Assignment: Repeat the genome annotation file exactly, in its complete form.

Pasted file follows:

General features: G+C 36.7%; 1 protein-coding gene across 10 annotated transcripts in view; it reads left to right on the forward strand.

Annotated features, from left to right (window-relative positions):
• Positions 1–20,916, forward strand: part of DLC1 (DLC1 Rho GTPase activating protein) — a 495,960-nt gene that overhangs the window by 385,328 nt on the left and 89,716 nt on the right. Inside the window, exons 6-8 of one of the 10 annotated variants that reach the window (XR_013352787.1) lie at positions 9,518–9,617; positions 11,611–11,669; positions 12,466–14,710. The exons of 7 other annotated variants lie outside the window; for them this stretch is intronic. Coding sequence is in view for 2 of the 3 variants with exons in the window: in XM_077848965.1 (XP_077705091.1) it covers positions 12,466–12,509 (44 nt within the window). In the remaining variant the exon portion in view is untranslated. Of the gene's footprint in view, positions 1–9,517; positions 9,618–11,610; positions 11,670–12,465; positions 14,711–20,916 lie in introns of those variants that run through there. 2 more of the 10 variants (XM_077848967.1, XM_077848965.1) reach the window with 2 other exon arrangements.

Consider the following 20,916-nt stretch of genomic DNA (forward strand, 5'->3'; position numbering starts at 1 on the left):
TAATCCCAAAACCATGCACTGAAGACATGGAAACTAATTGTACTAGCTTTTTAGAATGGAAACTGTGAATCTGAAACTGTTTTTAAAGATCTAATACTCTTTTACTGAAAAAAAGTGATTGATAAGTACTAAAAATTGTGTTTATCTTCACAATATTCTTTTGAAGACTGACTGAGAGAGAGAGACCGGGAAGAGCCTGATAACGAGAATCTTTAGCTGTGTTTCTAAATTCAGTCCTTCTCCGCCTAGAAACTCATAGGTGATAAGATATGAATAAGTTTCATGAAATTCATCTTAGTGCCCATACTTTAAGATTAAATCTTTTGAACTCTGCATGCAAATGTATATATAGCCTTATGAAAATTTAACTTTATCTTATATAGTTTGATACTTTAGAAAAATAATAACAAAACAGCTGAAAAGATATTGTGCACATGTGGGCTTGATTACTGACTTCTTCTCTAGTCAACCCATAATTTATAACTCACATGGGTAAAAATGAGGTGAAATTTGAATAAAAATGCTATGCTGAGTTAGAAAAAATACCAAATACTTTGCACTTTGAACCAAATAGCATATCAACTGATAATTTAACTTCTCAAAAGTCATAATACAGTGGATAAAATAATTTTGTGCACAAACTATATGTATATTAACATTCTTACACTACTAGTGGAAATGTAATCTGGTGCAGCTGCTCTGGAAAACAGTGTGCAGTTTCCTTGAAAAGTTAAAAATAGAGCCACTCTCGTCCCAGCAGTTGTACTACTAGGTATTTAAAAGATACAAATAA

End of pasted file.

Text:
General features: G+C 36.7%; 1 protein-coding gene across 10 annotated transcripts in view; it reads left to right on the forward strand.

Annotated features, from left to right (window-relative positions):
• Positions 1–20,916, forward strand: part of DLC1 (DLC1 Rho GTPase activating protein) — a 495,960-nt gene that overhangs the window by 385,328 nt on the left and 89,716 nt on the right. Inside the window, exons 6-8 of one of the 10 annotated variants that reach the window (XR_013352787.1) lie at positions 9,518–9,617; positions 11,611–11,669; positions 12,466–14,710. The exons of 7 other annotated variants lie outside the window; for them this stretch is intronic. Coding sequence is in view for 2 of the 3 variants with exons in the window: in XM_077848965.1 (XP_077705091.1) it covers positions 12,466–12,509 (44 nt within the window). In the remaining variant the exon portion in view is untranslated. Of the gene's footprint in view, positions 1–9,517; positions 9,618–11,610; positions 11,670–12,465; positions 14,711–20,916 lie in introns of those variants that run through there. 2 more of the 10 variants (XM_077848967.1, XM_077848965.1) reach the window with 2 other exon arrangements.

Consider the following 20,916-nt stretch of genomic DNA (forward strand, 5'->3'; position numbering starts at 1 on the left):
TAATCCCAAAACCATGCACTGAAGACATGGAAACTAATTGTACTAGCTTTTTAGAATGGAAACTGTGAATCTGAAACTGTTTTTAAAGATCTAATACTCTTTTACTGAAAAAAAGTGATTGATAAGTACTAAAAATTGTGTTTATCTTCACAATATTCTTTTGAAGACTGACTGAGAGAGAGAGACCGGGAAGAGCCTGATAACGAGAATCTTTAGCTGTGTTTCTAAATTCAGTCCTTCTCCGCCTAGAAACTCATAGGTGATAAGATATGAATAAGTTTCATGAAATTCATCTTAGTGCCCATACTTTAAGATTAAATCTTTTGAACTCTGCATGCAAATGTATATATAGCCTTATGAAAATTTAACTTTATCTTATATAGTTTGATACTTTAGAAAAATAATAACAAAACAGCTGAAAAGATATTGTGCACATGTGGGCTTGATTACTGACTTCTTCTCTAGTCAACCCATAATTTATAACTCACATGGGTAAAAATGAGGTGAAATTTGAATAAAAATGCTATGCTGAGTTAGAAAAAATACCAAATACTTTGCACTTTGAACCAAATAGCATATCAACTGATAATTTAACTTCTCAAAAGTCATAATACAGTGGATAAAATAATTTTGTGCACAAACTATATGTATATTAACATTCTTACACTACTAGTGGAAATGTAATCTGGTGCAGCTGCTCTGGAAAACAGTGTGCAGTTTCCTTGAAAAGTTAAAAATAGAGCCACTCTCGTCCCAGCAGTTGTACTACTAGGTATTTAAAAGATACAAATAA